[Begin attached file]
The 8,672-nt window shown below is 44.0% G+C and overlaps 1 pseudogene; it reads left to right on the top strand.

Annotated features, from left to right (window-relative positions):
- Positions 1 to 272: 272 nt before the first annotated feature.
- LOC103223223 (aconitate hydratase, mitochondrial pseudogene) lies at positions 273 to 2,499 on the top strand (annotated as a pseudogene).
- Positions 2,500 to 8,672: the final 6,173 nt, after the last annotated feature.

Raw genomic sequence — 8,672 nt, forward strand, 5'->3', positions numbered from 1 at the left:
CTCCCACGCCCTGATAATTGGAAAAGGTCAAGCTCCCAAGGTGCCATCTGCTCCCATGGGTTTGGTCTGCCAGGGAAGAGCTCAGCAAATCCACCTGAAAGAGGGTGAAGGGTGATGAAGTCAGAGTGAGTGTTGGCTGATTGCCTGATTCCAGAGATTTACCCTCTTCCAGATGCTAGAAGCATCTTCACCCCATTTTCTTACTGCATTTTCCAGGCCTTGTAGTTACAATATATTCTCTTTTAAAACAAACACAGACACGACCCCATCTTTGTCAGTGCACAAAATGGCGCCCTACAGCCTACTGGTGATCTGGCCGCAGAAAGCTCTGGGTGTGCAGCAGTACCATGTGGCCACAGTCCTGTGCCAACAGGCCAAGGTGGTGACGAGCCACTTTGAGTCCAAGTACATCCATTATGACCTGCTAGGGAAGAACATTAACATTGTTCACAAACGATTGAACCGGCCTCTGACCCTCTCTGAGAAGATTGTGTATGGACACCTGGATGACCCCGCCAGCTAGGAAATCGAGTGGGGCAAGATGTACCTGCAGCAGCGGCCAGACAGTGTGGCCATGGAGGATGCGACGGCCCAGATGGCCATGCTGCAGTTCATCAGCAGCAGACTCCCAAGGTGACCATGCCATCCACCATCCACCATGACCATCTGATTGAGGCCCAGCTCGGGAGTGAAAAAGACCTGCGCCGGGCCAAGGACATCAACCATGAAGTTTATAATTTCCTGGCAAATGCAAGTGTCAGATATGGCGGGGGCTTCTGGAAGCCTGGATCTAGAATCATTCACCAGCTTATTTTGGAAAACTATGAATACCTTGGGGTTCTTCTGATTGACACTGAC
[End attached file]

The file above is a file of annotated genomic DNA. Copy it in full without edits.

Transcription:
The 8,672-nt window shown below is 44.0% G+C and overlaps 1 pseudogene; it reads left to right on the top strand.

Annotated features, from left to right (window-relative positions):
- Positions 1 to 272: 272 nt before the first annotated feature.
- LOC103223223 (aconitate hydratase, mitochondrial pseudogene) lies at positions 273 to 2,499 on the top strand (annotated as a pseudogene).
- Positions 2,500 to 8,672: the final 6,173 nt, after the last annotated feature.

Raw genomic sequence — 8,672 nt, forward strand, 5'->3', positions numbered from 1 at the left:
CTCCCACGCCCTGATAATTGGAAAAGGTCAAGCTCCCAAGGTGCCATCTGCTCCCATGGGTTTGGTCTGCCAGGGAAGAGCTCAGCAAATCCACCTGAAAGAGGGTGAAGGGTGATGAAGTCAGAGTGAGTGTTGGCTGATTGCCTGATTCCAGAGATTTACCCTCTTCCAGATGCTAGAAGCATCTTCACCCCATTTTCTTACTGCATTTTCCAGGCCTTGTAGTTACAATATATTCTCTTTTAAAACAAACACAGACACGACCCCATCTTTGTCAGTGCACAAAATGGCGCCCTACAGCCTACTGGTGATCTGGCCGCAGAAAGCTCTGGGTGTGCAGCAGTACCATGTGGCCACAGTCCTGTGCCAACAGGCCAAGGTGGTGACGAGCCACTTTGAGTCCAAGTACATCCATTATGACCTGCTAGGGAAGAACATTAACATTGTTCACAAACGATTGAACCGGCCTCTGACCCTCTCTGAGAAGATTGTGTATGGACACCTGGATGACCCCGCCAGCTAGGAAATCGAGTGGGGCAAGATGTACCTGCAGCAGCGGCCAGACAGTGTGGCCATGGAGGATGCGACGGCCCAGATGGCCATGCTGCAGTTCATCAGCAGCAGACTCCCAAGGTGACCATGCCATCCACCATCCACCATGACCATCTGATTGAGGCCCAGCTCGGGAGTGAAAAAGACCTGCGCCGGGCCAAGGACATCAACCATGAAGTTTATAATTTCCTGGCAAATGCAAGTGTCAGATATGGCGGGGGCTTCTGGAAGCCTGGATCTAGAATCATTCACCAGCTTATTTTGGAAAACTATGAATACCTTGGGGTTCTTCTGATTGACACTGAC